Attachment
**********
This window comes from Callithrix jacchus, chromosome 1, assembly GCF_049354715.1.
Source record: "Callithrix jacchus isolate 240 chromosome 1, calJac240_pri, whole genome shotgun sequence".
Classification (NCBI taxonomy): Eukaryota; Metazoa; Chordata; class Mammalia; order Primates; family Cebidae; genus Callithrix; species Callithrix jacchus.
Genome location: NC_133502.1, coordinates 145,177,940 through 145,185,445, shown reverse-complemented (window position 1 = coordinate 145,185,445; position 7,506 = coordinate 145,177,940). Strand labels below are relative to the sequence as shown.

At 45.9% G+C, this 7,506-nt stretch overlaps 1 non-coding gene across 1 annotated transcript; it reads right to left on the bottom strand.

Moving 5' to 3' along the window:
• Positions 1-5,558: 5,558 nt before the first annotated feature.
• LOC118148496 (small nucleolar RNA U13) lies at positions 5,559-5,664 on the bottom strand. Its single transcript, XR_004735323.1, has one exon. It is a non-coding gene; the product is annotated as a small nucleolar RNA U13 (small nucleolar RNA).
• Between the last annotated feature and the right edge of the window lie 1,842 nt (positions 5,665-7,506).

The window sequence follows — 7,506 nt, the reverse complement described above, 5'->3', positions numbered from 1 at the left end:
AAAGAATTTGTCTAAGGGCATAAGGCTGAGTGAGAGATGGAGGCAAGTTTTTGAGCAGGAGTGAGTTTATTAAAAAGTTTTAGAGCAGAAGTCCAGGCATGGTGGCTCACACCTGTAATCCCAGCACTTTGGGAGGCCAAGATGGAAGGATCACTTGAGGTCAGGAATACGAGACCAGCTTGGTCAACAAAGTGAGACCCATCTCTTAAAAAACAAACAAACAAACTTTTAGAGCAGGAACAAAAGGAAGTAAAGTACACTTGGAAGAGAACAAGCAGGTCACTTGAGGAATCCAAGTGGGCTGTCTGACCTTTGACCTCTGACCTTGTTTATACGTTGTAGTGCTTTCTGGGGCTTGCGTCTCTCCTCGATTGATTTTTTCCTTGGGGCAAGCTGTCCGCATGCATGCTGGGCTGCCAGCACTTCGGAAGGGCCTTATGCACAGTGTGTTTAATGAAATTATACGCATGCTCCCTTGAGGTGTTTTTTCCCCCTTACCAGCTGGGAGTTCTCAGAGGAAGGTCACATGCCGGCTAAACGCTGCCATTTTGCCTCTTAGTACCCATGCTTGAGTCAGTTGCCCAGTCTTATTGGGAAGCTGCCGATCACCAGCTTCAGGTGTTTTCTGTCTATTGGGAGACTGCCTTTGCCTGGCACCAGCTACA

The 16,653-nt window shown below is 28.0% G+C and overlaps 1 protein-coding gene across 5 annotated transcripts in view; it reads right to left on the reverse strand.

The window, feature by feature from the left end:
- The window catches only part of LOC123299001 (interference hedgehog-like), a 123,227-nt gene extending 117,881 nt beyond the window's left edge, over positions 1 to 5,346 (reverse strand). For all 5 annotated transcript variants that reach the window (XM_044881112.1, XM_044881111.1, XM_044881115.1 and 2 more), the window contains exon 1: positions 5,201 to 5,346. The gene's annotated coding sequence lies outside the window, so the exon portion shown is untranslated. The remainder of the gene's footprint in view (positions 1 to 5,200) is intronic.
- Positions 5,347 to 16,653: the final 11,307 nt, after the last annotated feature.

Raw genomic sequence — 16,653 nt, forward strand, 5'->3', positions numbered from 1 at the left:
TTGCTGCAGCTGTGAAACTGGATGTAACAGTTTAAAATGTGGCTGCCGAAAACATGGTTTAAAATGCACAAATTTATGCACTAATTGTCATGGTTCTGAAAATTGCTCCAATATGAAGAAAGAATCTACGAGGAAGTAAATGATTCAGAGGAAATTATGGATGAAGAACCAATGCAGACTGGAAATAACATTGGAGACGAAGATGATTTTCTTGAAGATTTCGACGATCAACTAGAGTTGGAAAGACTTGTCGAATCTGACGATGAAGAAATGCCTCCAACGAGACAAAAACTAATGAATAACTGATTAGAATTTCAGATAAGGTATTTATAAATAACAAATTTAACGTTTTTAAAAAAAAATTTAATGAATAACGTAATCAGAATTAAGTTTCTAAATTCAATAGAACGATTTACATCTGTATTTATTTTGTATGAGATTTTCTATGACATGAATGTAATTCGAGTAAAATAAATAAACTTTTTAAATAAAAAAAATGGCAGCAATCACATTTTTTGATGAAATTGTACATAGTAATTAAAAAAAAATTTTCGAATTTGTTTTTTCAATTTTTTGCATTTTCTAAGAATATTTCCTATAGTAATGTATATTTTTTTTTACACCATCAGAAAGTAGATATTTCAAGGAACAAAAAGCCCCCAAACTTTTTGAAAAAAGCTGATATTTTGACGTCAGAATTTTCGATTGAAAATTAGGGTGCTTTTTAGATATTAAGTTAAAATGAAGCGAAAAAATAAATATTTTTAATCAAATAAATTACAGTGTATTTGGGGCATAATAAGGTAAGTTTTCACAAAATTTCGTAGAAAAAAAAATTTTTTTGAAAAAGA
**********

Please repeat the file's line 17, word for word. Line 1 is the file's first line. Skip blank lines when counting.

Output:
TTGCTGCAGCTGTGAAACTGGATGTAACAGTTTAAAATGTGGCTGCCGAAAACATGGTTTAAAATGCACAAATTTATGCACTAATTGTCATGGTTCTGAAAATTGCTCCAATATGAAGAAAGAATCTACGAGGAAGTAAATGATTCAGAGGAAATTATGGATGAAGAACCAATGCAGACTGGAAATAACATTGGAGACGAAGATGATTTTCTTGAAGATTTCGACGATCAACTAGAGTTGGAAAGACTTGTCGAATCTGACGATGAAGAAATGCCTCCAACGAGACAAAAACTAATGAATAACTGATTAGAATTTCAGATAAGGTATTTATAAATAACAAATTTAACGTTTTTAAAAAAAAATTTAATGAATAACGTAATCAGAATTAAGTTTCTAAATTCAATAGAACGATTTACATCTGTATTTATTTTGTATGAGATTTTCTATGACATGAATGTAATTCGAGTAAAATAAATAAACTTTTTAAATAAAAAAAATGGCAGCAATCACATTTTTTGATGAAATTGTACATAGTAATTAAAAAAAAATTTTCGAATTTGTTTTTTCAATTTTTTGCATTTTCTAAGAATATTTCCTATAGTAATGTATATTTTTTTTTACACCATCAGAAAGTAGATATTTCAAGGAACAAAAAGCCCCCAAACTTTTTGAAAAAAGCTGATATTTTGACGTCAGAATTTTCGATTGAAAATTAGGGTGCTTTTTAGATATTAAGTTAAAATGAAGCGAAAAAATAAATATTTTTAATCAAATAAATTACAGTGTATTTGGGGCATAATAAGGTAAGTTTTCACAAAATTTCGTAGAAAAAAAAATTTTTTTGAAAAAGA